Several interventions were conducted to control outbreaks. Erythromycin tablets were distributed to all contacts of diphtheria patients. However, only 2 asymptomatic carriers were identified among 49 contacts, lower than expected considering that 97% of case-patients could be asymptomatic in a vaccinated population (12). However, the sensitivity of laboratory testing might have been low because of the length of time required to collect and transport samples or because of prior antimicrobial drug use, so some carriers likely were not identified.

Supplemental immunization activities were conducted in the outbreak area and 2 neighboring districts (Nam Giang and Dong Giang). Healthcare agencies initiated 2 campaigns: the first, targeting persons 5–40 years of age, sought to administer 3 doses of tetanus–diphtheria vaccine and achieved >90% coverage. Simultaneously, a second campaign was conducted to administer DPT to previously unvaccinated children 1–4 years of age. However, 1 unvaccinated person with diphtheria and 2 asymptomatic carriers who had received 1 dose of DPT were reported 6 months after the supplemental immunization activity. This finding was probably because diphtheria toxoid vaccine does not prevent transmission but prevents respiratory disease (13); thus, carriage of the organism persists.

Although Vietnam has maintained high DTP3 coverage nationally, efforts should be intensified to increase coverage in specific areas of the country (14). Persistent immunity resulting from DTP3 alone is not apparent (14), and immunity might wane before children start school (15). The World Health Organization recommends that students receive a booster vaccination when entering school (15). However, even if this recommendation is adopted, maintaining high uptake of primary and booster doses remains critical.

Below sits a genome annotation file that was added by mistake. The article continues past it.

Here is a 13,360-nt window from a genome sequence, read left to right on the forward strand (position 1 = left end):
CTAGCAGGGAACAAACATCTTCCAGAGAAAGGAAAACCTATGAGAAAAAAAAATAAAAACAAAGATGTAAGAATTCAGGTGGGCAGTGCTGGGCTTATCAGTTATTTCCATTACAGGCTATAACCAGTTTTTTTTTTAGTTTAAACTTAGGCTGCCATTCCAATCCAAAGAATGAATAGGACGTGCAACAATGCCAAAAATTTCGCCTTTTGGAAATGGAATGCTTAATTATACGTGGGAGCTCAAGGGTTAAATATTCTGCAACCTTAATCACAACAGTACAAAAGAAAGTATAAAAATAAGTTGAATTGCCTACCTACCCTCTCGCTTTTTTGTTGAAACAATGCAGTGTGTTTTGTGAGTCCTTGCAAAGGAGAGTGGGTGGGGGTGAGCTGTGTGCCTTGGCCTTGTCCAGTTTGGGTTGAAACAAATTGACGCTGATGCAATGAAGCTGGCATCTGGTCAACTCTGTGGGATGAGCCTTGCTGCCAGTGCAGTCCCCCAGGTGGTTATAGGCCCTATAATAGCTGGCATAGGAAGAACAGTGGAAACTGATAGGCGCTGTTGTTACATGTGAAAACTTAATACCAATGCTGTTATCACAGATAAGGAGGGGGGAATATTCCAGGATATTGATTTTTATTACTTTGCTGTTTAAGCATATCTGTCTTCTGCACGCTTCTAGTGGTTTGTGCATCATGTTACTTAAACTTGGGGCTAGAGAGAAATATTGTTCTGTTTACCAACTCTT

Dr. Kitamura is an assistant professor in the Department of Pediatric Infectious Diseases, Institute of Tropical Medicine, Nagasaki University, Nagasaki, Japan, who has been stationed at the Pasteur Institute in Nha Trang , Vietnam, since 2016. Her primary research interest is epidemiology and control of infectious diseases, especially vaccine-preventable diseases.

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Acknowledgments

We thank staff who were designated to the infectious disease surveillance program in central Vietnam for collecting and summarizing information, and healthcare workers at the Pasteur Institute in Nha Trang and Quang Nam Provincial Health Services for conducting multiple investigations.

This study was partly supported by Japan Agency for Medical Research and Development (grant no. JP19fm0108001: Japan Initiative for Global Research Network on Infectious Diseases) for research activities of Nagasaki University in Vietnam and the Joint Usage/Research Center on Tropical Disease, Institute of Tropical Medicine, Nagasaki University.

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References

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Figures
Tables

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Cite This Article

DOI: 10.3201/eid2603.191027

Original Publication Date: February 05, 2020

Table of Contents – Volume 26, Number 3—March 2020

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Lay-Myint Yoshida, Nagasaki University, Institute of Tropical Medicine, Department of Pediatric Infectious Diseases, 1-12-4 Sakamoto, Nagasaki-City, Nagasaki 852-8523, Japan

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Page created: February 20, 2020
Page updated: February 20, 2020
Page reviewed: February 20, 2020
The conclusions, findings, and opinions expressed by authors contributing to this journal do not necessarily reflect the official position of the U.S. Department of Health and Human Services, the Public Health Service, the Centers for Disease Control and Prevention, or the authors' affiliated institutions. Use of trade names is for identification only and does not imply endorsement by any of the groups named above.